Traditionally, it is not only Tibetans who have made nutritional and medical claims for barley. The Japanese make a tea of roasted barley, called mugicha (boricha in Korea) which is said to cleanse the blood of impurities and reduce stress. In Britain you have Lemon Barley Water, a great tonic popular with parents and children alike. It has long been the official drink supplied to players at Wimbledon.
The Delicate Art of Preparing and Eating Tsampa
Okay, so tsampa’s good for you. But how is a non-Tibetan, or a Tibetan out of touch with his roots, supposed to eat it without suffering the fate of the Chinese soldiers mentioned earlier. Peter Fleming who wanted to write an ode to tsampa, describes the basic way of going about it:
You fill your shallow wooden bowl with tea, then you let the butter melt in the tea (the butter is usually rancid and has a good cheesy flavour); then you put a handful of tsamba in. At first it floats; then like a child’s castle of sand, its foundation begins to be eaten by the liquid. You coax it with your fingers until it is more or less saturated and has become a paste; this you knead until you have a kind of doughy cake in your hand and the wooden bowl is empty and clean. Breakfast is ready.
The watchword is “coax”. You have to go about the process slowly and gently, “folding” the tsampa into the tea like you would fold melted chocolate into egg-white when making chocolate mousse. Tibetans don’t use the word “knead” (zi) for the process of preparing tsampa for eating. The word used is “yoe” which would mean blending or mixing but, I repeat, done gently. When prepared in this fashion you get a mixture that is not sticky or doughy but soft and manageable. This end-product is now called paag, and not tsampa anymore. You can then make convenient lumps of the stuff, ready to be eaten, without tsampa sticking all over your hands and everywhere. A small lump or roll of paag squeezed in your fist is called daga.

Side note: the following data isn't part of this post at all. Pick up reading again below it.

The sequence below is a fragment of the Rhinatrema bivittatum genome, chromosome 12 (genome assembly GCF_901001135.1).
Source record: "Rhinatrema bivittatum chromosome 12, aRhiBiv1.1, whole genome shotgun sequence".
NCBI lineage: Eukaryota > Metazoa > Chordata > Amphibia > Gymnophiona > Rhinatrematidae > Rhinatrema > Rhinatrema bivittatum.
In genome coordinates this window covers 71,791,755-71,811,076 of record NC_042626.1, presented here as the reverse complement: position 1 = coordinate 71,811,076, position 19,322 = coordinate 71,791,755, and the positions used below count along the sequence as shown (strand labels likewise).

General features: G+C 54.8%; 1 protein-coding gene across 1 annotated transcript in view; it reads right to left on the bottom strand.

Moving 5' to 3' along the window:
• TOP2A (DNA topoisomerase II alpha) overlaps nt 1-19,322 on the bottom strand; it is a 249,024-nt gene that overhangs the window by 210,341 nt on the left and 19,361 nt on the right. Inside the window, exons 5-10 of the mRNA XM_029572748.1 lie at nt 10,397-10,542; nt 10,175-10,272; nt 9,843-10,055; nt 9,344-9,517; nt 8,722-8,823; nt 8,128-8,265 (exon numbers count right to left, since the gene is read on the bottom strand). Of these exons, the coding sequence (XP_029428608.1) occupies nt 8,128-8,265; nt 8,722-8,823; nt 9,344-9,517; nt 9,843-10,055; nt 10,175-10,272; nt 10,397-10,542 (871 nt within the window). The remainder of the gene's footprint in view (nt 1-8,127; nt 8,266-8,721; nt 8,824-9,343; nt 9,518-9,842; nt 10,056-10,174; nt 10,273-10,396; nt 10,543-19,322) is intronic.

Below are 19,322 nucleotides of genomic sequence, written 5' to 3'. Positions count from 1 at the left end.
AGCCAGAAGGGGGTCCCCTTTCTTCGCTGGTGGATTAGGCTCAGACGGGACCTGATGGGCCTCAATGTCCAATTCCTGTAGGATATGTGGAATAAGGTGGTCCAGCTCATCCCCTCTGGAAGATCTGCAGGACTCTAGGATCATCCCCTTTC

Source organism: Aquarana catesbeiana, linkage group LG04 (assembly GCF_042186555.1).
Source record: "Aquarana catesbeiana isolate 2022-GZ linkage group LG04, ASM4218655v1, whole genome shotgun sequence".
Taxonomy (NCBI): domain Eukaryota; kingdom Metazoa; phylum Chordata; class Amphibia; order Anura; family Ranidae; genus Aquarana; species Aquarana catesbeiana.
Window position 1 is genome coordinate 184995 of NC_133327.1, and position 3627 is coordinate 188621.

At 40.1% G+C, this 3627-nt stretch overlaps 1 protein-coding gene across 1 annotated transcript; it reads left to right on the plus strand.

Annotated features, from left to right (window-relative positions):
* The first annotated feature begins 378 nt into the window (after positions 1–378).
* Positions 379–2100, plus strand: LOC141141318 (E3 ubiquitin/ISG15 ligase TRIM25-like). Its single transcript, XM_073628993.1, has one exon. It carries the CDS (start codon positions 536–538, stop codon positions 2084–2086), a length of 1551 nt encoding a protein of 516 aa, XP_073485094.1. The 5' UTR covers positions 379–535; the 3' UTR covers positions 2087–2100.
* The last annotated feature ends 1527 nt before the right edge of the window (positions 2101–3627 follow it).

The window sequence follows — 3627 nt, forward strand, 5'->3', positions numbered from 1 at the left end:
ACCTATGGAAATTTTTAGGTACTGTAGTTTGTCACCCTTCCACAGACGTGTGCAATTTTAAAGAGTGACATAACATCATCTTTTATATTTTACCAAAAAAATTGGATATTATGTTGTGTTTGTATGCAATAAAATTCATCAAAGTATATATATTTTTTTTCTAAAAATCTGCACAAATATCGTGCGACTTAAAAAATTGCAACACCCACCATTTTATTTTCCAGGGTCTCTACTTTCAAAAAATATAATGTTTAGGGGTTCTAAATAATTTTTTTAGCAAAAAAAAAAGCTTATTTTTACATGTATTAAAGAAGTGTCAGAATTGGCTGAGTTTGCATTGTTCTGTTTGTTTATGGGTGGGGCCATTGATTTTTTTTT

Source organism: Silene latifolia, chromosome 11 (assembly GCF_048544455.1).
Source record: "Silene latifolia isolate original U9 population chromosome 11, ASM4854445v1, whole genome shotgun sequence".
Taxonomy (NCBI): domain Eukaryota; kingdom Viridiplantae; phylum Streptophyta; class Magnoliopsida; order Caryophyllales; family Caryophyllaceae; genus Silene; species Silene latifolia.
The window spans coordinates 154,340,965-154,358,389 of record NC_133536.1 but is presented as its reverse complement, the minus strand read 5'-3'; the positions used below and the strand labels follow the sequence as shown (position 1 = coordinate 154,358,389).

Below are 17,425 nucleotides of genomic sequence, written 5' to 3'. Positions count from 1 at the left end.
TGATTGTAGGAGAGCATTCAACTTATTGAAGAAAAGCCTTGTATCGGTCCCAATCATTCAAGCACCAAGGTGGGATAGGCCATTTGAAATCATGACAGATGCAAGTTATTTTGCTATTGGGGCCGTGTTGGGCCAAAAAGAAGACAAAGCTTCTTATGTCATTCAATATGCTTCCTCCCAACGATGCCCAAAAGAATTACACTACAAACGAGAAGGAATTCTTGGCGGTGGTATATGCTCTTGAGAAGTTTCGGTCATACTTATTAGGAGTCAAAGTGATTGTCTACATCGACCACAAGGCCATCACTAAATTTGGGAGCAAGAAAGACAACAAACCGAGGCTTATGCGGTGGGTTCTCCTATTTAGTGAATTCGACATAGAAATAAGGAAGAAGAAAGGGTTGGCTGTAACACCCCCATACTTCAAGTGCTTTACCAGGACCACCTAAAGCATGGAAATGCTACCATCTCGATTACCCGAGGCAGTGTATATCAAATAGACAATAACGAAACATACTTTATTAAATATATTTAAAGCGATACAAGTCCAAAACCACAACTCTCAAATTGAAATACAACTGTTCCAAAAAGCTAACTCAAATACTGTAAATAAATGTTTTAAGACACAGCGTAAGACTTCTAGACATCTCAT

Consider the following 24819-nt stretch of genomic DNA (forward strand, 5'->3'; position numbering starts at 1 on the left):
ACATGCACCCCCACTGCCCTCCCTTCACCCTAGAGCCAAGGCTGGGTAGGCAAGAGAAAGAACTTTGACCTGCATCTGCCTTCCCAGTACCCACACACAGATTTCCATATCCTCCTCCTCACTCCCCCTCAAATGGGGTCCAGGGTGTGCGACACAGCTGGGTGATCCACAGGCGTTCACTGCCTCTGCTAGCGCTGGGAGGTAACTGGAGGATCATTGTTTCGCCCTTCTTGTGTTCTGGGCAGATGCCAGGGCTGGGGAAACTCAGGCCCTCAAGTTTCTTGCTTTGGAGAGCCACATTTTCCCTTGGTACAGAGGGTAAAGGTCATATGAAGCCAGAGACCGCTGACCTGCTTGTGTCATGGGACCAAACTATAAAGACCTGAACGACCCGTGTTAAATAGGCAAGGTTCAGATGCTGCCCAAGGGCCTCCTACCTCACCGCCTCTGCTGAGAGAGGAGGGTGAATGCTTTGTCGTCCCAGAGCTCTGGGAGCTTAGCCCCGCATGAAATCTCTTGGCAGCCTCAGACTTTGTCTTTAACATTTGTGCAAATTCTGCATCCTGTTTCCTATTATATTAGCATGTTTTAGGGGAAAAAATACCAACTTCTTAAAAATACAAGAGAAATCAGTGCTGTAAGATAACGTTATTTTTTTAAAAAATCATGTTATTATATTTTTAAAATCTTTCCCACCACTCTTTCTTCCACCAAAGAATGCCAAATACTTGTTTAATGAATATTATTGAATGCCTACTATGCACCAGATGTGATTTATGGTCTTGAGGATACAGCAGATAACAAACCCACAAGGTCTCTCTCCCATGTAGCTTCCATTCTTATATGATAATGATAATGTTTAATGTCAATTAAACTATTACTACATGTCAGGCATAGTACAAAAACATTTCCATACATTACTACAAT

I remember as a child my nanny, Dawa Bhuti (from Kharag in Shigatse district) telling me this story where a daga of paag featured prominently. The story had a flavour of Ruskin’s The King of the Golden River. Three sisters (the older two selfish and mean, the youngest kind and beautiful) have to go on a quest. One by one they walk up a mountain and each in turn encounter this little dog. The puppy begs them for food with this couplet that concludes with three barks:
If you give me one lump (of paag)
I will tell you one tale
Arf! Arf! Ar!
dag chig tayna
tam chig shay yong
Ak Ak Ak.
Another way to eat tsampa is straight and dry. Tibetan’s call this method tsang-gam. You take a spoonful of the dry meal and pop it in your mouth. Another way is to just lick the dry tsampa from a bowl. When old tsampa hands do it, it looks deceptively easy, but the practice is not recommended. If you insist, you should know that the trick is never to inhale when performing tsang-gam. If you do, even a little, you will suffer a coughing spell, possibly even a nasty choking experience. Death by tsampa! More improbable things have happened in Tibet.
Tibetan peasants, especially those from the Tsang region like to add a handful of tsampa to their bowl of barley-ale (chang) and eat it with their fingers in a fashion called kyo-mak da. I once tried adding tsampa to red-wine as Carson Ritchie tells us Homer’s heroes did. The result was, well, interesting.
For breakfast tsampa is usually consumed as cham-dur, or, as Tibetan restaurants feature it on their menus, “tsampa porridge”. It is a dish much loved by children. My daughter Namkha Lhamo regularly eats cham-dur when we have tsampa in the house. You put a pat of butter in a bowl with some powdered cheese (chu-shib) and a little sugar (preferably brown sugar) and pour in some hot tea (or hot milk) in the bowl getting the butter to melt and blending with everything else. You then stir in enough tsampa so that the mixture is more runny than doughy – porridge consistency – and get on with your breakfast.